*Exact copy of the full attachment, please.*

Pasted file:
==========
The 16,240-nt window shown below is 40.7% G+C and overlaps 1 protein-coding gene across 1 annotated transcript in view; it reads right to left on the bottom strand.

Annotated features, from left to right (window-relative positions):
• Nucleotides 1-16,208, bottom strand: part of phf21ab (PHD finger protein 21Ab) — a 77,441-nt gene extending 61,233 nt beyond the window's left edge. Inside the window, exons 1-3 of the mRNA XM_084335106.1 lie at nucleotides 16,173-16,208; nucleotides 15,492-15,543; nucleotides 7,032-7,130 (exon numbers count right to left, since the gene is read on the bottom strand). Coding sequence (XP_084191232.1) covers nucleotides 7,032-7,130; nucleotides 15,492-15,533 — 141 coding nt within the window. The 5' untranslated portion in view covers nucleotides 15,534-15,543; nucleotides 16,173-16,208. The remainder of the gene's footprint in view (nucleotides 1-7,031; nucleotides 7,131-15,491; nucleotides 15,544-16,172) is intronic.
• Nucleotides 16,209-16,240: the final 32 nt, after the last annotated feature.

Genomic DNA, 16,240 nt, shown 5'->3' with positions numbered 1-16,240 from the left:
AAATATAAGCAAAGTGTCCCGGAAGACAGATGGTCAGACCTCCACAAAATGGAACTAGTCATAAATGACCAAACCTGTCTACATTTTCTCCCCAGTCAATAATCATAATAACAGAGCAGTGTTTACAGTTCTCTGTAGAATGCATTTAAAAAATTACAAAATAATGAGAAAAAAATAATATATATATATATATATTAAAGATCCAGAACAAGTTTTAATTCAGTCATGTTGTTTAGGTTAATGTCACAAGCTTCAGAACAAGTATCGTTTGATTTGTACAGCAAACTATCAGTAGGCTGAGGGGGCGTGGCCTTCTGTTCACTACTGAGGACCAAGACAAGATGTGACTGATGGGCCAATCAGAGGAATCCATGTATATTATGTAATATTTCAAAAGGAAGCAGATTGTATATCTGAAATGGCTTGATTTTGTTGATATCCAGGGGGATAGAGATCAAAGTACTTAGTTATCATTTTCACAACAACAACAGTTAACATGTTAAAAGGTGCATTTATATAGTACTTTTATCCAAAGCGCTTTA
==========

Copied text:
The 16,240-nt window shown below is 40.7% G+C and overlaps 1 protein-coding gene across 1 annotated transcript in view; it reads right to left on the bottom strand.

Annotated features, from left to right (window-relative positions):
• Nucleotides 1-16,208, bottom strand: part of phf21ab (PHD finger protein 21Ab) — a 77,441-nt gene extending 61,233 nt beyond the window's left edge. Inside the window, exons 1-3 of the mRNA XM_084335106.1 lie at nucleotides 16,173-16,208; nucleotides 15,492-15,543; nucleotides 7,032-7,130 (exon numbers count right to left, since the gene is read on the bottom strand). Coding sequence (XP_084191232.1) covers nucleotides 7,032-7,130; nucleotides 15,492-15,533 — 141 coding nt within the window. The 5' untranslated portion in view covers nucleotides 15,534-15,543; nucleotides 16,173-16,208. The remainder of the gene's footprint in view (nucleotides 1-7,031; nucleotides 7,131-15,491; nucleotides 15,544-16,172) is intronic.
• Nucleotides 16,209-16,240: the final 32 nt, after the last annotated feature.

Genomic DNA, 16,240 nt, shown 5'->3' with positions numbered 1-16,240 from the left:
AAATATAAGCAAAGTGTCCCGGAAGACAGATGGTCAGACCTCCACAAAATGGAACTAGTCATAAATGACCAAACCTGTCTACATTTTCTCCCCAGTCAATAATCATAATAACAGAGCAGTGTTTACAGTTCTCTGTAGAATGCATTTAAAAAATTACAAAATAATGAGAAAAAAATAATATATATATATATATATTAAAGATCCAGAACAAGTTTTAATTCAGTCATGTTGTTTAGGTTAATGTCACAAGCTTCAGAACAAGTATCGTTTGATTTGTACAGCAAACTATCAGTAGGCTGAGGGGGCGTGGCCTTCTGTTCACTACTGAGGACCAAGACAAGATGTGACTGATGGGCCAATCAGAGGAATCCATGTATATTATGTAATATTTCAAAAGGAAGCAGATTGTATATCTGAAATGGCTTGATTTTGTTGATATCCAGGGGGATAGAGATCAAAGTACTTAGTTATCATTTTCACAACAACAACAGTTAACATGTTAAAAGGTGCATTTATATAGTACTTTTATCCAAAGCGCTTTA